So many tourists flock to Thailand in search of pristine beaches, glimpses of elephants, delicious street food, and the chaotic energy of its capital city. But a trip beyond Bangkok and Phuket can yield some of the most spectacular scenery, as well as a more in-depth feel for the many sides of this diverse country. If time is short, pick either the north or the south to explore some of these hidden gems of Thailand.
Chiang Mai is on many Thailand traveller’s must-see lists, at least if they’re venturing away from the beaches and islands to the north of the country. The beautiful city, full of culture, markets and astonishing temples, is a destination on its own, a calmer oasis compared to bustling Bangkok. It also makes a perfect jumping-off point for other lesser-known adventures.
Doi Inthanon National Park
This elevated park, sometimes called “the roof of Thailand”, is a magical place to trek, not just for the natural surroundings of jungle, waterfalls, and rice paddies, but for the glimpses of the hill tribes who call it home. At 2,565 metres, the peak of Doi Inthanon itself is the highest place in the country. If you join an organised trek, make sure it’s one which belongs to the Northern Jungle Club and has been approved by the official tourism office.
Elephant Nature Park
The elephant is the national symbol of Thailand. Yet, it became an endangered species after much of their forest habitats were lost to logging. Sanctuaries provide retirement homes for elephants who worked in the logging and tourism trades, and some allow visitors a more ethical way to visit the majestic creatures. The Elephant Nature Park was founded by activist Lek Chailert and is one of the most critical sanctuaries in the country. Depending on time and interest, tourists have many options, from an afternoon visiting and feeding the elephants, to overnight stays, week-long volunteer options or visiting elephants in special projects outside the park.
Nature fans are sure to love Chiang Dao, a sleepy town amid the cooler jungle and mountains near Chiang Mai. After a visit to a cave or a hike up the mountain, the natural hot springs can soothe any aching muscles. The nearby Makhampom Art Space is an artists’ collective providing performing and visual arts, while Pha Daeng National Park (formerly Chiang Dao National Park), very close to the Myanmar border, offers nature lovers spectacular scenery, waterfalls and bird watching.
The south of the country lies on the Malay Peninsula, separated from the north by the Kra Isthmus. Phuket is probably the top visitor attraction in this part of the country. Still, there are many spectacular places nearby to escape from the island crowds.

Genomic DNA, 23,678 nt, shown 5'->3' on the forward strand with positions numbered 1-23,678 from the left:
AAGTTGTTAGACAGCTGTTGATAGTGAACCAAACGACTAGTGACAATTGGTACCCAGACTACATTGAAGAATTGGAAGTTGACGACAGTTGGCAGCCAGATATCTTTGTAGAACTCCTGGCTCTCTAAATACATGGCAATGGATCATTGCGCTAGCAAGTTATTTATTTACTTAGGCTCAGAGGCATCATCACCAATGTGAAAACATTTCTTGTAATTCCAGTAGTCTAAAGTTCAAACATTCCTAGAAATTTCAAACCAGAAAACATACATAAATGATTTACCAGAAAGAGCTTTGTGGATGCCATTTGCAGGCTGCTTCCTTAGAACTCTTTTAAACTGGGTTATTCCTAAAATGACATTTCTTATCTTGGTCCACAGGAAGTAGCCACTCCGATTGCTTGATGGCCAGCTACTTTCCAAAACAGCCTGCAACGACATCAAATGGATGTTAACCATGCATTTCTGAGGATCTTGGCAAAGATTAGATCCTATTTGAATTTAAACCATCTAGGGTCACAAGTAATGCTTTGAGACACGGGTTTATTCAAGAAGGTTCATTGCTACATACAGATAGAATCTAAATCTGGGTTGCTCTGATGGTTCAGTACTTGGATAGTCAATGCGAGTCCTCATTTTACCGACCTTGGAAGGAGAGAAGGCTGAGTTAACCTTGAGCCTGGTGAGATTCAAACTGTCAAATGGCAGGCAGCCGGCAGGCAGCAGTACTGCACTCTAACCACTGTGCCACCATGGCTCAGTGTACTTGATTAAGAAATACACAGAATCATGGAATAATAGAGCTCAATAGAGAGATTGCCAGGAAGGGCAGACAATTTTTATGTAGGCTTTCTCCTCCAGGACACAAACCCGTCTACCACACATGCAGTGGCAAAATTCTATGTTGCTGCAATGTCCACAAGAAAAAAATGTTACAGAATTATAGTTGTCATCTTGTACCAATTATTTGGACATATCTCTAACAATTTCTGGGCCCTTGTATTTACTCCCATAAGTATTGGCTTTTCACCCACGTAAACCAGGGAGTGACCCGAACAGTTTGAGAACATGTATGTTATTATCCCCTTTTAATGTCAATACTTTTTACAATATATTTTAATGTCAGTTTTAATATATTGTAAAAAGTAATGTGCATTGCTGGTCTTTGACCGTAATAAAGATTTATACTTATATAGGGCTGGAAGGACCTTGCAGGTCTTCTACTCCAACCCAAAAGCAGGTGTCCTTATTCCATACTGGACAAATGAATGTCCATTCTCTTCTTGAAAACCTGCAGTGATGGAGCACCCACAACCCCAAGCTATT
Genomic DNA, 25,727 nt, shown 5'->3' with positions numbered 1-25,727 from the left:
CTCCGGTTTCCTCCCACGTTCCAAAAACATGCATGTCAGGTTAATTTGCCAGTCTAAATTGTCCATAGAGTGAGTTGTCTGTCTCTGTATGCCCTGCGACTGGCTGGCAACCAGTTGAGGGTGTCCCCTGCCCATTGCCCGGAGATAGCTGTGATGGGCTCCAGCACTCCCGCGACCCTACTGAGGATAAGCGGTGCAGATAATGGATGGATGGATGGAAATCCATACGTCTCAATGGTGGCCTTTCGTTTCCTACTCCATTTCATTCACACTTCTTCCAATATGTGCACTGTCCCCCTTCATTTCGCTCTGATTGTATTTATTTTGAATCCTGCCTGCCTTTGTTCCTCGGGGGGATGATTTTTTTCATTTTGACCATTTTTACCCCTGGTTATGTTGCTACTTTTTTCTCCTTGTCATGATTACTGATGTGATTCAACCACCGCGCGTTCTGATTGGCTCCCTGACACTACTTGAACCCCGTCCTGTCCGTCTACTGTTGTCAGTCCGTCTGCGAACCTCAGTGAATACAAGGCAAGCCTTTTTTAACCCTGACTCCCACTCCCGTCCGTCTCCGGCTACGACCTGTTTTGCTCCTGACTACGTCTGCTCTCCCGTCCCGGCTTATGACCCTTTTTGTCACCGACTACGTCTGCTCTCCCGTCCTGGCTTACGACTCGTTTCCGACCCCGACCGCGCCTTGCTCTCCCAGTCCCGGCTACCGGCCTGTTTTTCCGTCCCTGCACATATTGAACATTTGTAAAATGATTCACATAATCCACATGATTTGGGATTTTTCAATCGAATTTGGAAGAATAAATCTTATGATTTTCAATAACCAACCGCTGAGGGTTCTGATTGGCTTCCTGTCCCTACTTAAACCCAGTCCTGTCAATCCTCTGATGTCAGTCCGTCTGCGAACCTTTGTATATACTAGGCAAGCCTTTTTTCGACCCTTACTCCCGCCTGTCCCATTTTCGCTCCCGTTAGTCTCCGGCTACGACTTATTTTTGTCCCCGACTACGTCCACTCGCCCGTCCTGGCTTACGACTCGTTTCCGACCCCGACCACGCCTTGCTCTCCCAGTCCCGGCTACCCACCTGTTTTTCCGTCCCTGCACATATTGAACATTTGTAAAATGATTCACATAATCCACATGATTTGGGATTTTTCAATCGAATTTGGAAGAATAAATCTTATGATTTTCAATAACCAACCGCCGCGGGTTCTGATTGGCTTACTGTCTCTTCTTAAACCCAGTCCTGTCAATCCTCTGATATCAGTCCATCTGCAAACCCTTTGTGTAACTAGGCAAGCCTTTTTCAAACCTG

Khao Sok National Park
Khao Sok lies on the mainland between some of Thailand’s most popular islands: Phuket, Krabi, Khao Lak and Ko Samui. And yet it’s a world away, boasting the world’s oldest evergreen forest and a man-made lake called Cheow Lan. Canoeing and floating raft houses combine with elephant sightings and mountain treks in this jewel of Southern Thailand. Gibbons and tigers live in this nature reserve, too.
Ko Tarutao Marine National Park
This marine park is made up of 52 islands grouped into two areas: Tarutao Group and Adang-Rawi Group. Ko Tarutao is home to a stunning collection of wildlife, including macaques, raptors, boars, civets, pythons and king cobras. Ko Lipe is one of the most popular destinations in the islands. Still, Ko Kai is perfect for a day trip to see some iconic scenery, and Mo Lae Bay offers white sand beaches and great wildlife-watching opportunities.
Ko Kut is also spelt Ko Kood and is a quieter escape from the larger and more party-focused islands nearby. Snorkellers, kayakers and beach lovers will find much to explore, as well as gorgeous white sand beaches. It takes a little more effort to get here, which makes it the ideal off-the-beaten-path getaway.
Since Railay (or Rai Leh as it’s also known) is accessible only with a boat, it’s naturally less touristed than some other locations in Southern Thailand, though gaining in popularity. Step away from the more populated areas and find monkeys in the jungle and rock climbers in the mountains, along with caves and lagoons to explore. Railay lies between Krabi and Ao Nang. While it’s on a peninsula connected to the mainland, the cliffs of limestone cut it off from anything but marine traffic.
The Many Sides of Thailand
Some would say no Thailand adventure could be complete without an elephant experience, some sticky mango rice, several temple visits, and lying on a talcum-powder sand beach. But with the wealth of lesser-known destinations in the country, no two Thailand adventures need be the same. The perfect experience just might be a mix of the most popular destinations and a handful of places which are off the beaten path.